The waffle enthusiast will complete the steps (to the raucous cheering of everyone in the breakfast area) and then wander into the lobby to find a USA Today, leaving the smoking contraption to beep endlessly when his delicious waffle is ready. This cycle will repeat itself a dozen times on any given morning.

The variety of offerings at a continental breakfast are mostly dictated by the size of the breakfast room. I made the mistake of using hotels.com to lock is into a room in central Oregon for three days without first getting a glimpse of the joint. At $33.40 a night for two queens and a free breakfast, I thought, how bad could it be?

We pulled into the dark parking lot after seven hours on the road, ready to collapse onto our beds, maybe get some hot tub time. The neon in the motel sign buzzed and winked. A loose newspaper page tumbled across the asphalt. There was only one other car in the lot, an unmarked police Crown Vic nosed up to one of the rooms. I suspected a drug sting. Somewhere in the distance I could hear the theme song from “The Good, the Bad, and the Ugly.”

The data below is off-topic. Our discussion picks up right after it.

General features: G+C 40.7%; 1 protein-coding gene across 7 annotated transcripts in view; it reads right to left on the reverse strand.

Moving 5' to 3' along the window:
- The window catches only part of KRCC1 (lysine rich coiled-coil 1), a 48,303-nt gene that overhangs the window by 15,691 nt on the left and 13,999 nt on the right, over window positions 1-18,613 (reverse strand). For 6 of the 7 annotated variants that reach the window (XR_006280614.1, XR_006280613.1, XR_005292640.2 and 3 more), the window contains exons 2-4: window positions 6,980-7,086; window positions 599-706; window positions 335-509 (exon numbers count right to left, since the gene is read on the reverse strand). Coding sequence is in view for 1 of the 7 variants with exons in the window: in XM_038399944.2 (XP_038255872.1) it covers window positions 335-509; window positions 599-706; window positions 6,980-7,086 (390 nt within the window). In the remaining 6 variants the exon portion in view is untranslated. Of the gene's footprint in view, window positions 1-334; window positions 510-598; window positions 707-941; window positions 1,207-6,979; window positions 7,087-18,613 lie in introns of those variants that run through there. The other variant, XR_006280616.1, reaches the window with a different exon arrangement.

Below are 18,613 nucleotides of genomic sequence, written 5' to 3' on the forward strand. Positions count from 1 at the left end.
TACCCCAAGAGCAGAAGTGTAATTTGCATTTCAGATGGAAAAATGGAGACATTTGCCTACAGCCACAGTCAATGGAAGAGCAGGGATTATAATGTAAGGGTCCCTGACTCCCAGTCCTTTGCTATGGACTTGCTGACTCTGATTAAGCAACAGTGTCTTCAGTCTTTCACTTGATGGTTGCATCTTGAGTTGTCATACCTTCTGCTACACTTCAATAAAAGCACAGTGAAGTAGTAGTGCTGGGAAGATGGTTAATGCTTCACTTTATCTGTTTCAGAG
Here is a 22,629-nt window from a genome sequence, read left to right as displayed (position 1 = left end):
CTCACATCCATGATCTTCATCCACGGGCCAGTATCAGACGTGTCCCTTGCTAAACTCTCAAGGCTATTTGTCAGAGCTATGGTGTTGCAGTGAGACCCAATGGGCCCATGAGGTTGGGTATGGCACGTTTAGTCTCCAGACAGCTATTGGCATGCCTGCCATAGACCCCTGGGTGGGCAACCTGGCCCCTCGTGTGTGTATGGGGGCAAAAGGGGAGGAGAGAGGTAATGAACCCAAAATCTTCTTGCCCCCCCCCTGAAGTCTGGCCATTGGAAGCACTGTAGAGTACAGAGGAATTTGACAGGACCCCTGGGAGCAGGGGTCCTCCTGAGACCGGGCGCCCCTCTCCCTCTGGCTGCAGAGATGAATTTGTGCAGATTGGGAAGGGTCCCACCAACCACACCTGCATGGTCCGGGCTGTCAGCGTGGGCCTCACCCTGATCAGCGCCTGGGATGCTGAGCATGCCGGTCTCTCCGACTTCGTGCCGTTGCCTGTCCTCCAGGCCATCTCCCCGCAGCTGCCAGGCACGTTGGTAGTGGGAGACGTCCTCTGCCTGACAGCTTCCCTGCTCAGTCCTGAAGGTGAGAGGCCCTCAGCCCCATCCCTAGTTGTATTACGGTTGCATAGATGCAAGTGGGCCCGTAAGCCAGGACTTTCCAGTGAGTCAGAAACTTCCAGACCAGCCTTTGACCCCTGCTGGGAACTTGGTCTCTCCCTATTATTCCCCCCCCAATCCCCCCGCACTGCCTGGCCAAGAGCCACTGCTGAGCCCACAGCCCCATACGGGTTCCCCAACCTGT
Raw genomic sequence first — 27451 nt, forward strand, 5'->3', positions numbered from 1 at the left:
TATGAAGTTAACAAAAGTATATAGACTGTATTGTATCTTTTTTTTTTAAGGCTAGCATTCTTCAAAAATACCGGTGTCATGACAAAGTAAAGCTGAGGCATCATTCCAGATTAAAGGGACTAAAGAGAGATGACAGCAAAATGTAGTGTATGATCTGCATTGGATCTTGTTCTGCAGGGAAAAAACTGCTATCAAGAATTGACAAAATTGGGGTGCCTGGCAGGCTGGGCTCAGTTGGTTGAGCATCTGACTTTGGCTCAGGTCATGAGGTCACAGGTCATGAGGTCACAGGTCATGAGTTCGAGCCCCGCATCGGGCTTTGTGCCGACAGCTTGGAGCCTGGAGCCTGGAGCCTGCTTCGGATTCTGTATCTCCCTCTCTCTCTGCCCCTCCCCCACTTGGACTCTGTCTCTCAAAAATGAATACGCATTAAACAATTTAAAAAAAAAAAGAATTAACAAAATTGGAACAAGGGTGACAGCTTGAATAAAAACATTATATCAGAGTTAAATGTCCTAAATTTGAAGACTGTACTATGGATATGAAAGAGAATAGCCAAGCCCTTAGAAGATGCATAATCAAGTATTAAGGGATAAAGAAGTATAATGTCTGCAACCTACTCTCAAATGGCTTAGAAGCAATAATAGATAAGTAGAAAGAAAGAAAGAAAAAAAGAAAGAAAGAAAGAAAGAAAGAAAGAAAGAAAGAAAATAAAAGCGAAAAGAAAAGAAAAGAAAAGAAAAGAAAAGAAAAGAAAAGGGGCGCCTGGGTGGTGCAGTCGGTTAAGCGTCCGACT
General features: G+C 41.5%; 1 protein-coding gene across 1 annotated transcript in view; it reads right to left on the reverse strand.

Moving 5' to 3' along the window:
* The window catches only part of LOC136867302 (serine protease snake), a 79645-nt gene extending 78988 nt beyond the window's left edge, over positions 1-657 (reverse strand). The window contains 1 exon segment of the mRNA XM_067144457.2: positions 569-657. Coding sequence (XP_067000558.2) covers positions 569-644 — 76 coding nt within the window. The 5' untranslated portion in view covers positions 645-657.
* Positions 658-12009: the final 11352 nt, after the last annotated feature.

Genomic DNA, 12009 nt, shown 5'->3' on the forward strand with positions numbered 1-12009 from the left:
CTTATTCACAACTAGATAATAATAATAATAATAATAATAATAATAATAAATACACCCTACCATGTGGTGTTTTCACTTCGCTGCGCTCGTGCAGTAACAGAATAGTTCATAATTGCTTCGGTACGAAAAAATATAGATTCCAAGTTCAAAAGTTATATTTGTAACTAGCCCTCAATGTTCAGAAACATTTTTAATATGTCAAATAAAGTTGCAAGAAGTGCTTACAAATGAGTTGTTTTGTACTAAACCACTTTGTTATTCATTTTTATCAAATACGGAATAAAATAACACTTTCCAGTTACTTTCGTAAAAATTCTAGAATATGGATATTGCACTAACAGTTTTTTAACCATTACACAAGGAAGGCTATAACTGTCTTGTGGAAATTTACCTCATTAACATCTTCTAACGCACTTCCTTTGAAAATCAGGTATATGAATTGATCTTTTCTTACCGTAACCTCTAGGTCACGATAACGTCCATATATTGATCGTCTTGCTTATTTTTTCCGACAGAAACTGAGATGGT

I got out of the car in the “porte cochere” (in this case, a portable tin roof over a handicap parking space) and approached the tiny lobby, which resembled an inner-city check cashing shack.

“Wire…Wire…” intoned the gentleman behind the counter, tapping on the keyboard of his decrepit Compaq computer. “Oh, yes, here we are. Double queen. Room 303.”